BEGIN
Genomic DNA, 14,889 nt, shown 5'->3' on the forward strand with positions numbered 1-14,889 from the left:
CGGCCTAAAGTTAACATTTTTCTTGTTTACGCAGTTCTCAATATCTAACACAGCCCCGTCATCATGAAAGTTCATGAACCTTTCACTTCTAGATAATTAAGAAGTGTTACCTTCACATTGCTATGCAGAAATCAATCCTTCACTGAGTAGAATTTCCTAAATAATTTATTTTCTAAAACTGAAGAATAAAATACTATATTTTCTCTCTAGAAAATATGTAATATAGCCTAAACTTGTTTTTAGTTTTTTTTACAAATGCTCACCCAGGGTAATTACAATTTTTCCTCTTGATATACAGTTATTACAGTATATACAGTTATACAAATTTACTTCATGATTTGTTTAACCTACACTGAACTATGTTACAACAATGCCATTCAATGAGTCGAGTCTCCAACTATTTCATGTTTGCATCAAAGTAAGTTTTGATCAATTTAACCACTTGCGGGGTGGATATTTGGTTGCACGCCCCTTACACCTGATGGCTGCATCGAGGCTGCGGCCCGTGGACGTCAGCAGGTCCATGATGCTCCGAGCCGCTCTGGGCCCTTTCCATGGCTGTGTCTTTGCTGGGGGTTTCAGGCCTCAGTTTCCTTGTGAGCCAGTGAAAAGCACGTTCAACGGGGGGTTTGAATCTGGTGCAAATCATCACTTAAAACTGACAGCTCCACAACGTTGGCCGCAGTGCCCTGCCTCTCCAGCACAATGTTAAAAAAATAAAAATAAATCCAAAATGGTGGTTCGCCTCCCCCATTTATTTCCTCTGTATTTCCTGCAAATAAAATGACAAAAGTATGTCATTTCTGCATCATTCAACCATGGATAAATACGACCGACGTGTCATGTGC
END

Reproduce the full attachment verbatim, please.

Genomic DNA, 14,889 nt, shown 5'->3' on the forward strand with positions numbered 1-14,889 from the left:
CGGCCTAAAGTTAACATTTTTCTTGTTTACGCAGTTCTCAATATCTAACACAGCCCCGTCATCATGAAAGTTCATGAACCTTTCACTTCTAGATAATTAAGAAGTGTTACCTTCACATTGCTATGCAGAAATCAATCCTTCACTGAGTAGAATTTCCTAAATAATTTATTTTCTAAAACTGAAGAATAAAATACTATATTTTCTCTCTAGAAAATATGTAATATAGCCTAAACTTGTTTTTAGTTTTTTTTACAAATGCTCACCCAGGGTAATTACAATTTTTCCTCTTGATATACAGTTATTACAGTATATACAGTTATACAAATTTACTTCATGATTTGTTTAACCTACACTGAACTATGTTACAACAATGCCATTCAATGAGTCGAGTCTCCAACTATTTCATGTTTGCATCAAAGTAAGTTTTGATCAATTTAACCACTTGCGGGGTGGATATTTGGTTGCACGCCCCTTACACCTGATGGCTGCATCGAGGCTGCGGCCCGTGGACGTCAGCAGGTCCATGATGCTCCGAGCCGCTCTGGGCCCTTTCCATGGCTGTGTCTTTGCTGGGGGTTTCAGGCCTCAGTTTCCTTGTGAGCCAGTGAAAAGCACGTTCAACGGGGGGTTTGAATCTGGTGCAAATCATCACTTAAAACTGACAGCTCCACAACGTTGGCCGCAGTGCCCTGCCTCTCCAGCACAATGTTAAAAAAATAAAAATAAATCCAAAATGGTGGTTCGCCTCCCCCATTTATTTCCTCTGTATTTCCTGCAAATAAAATGACAAAAGTATGTCATTTCTGCATCATTCAACCATGGATAAATACGACCGACGTGTCATGTGC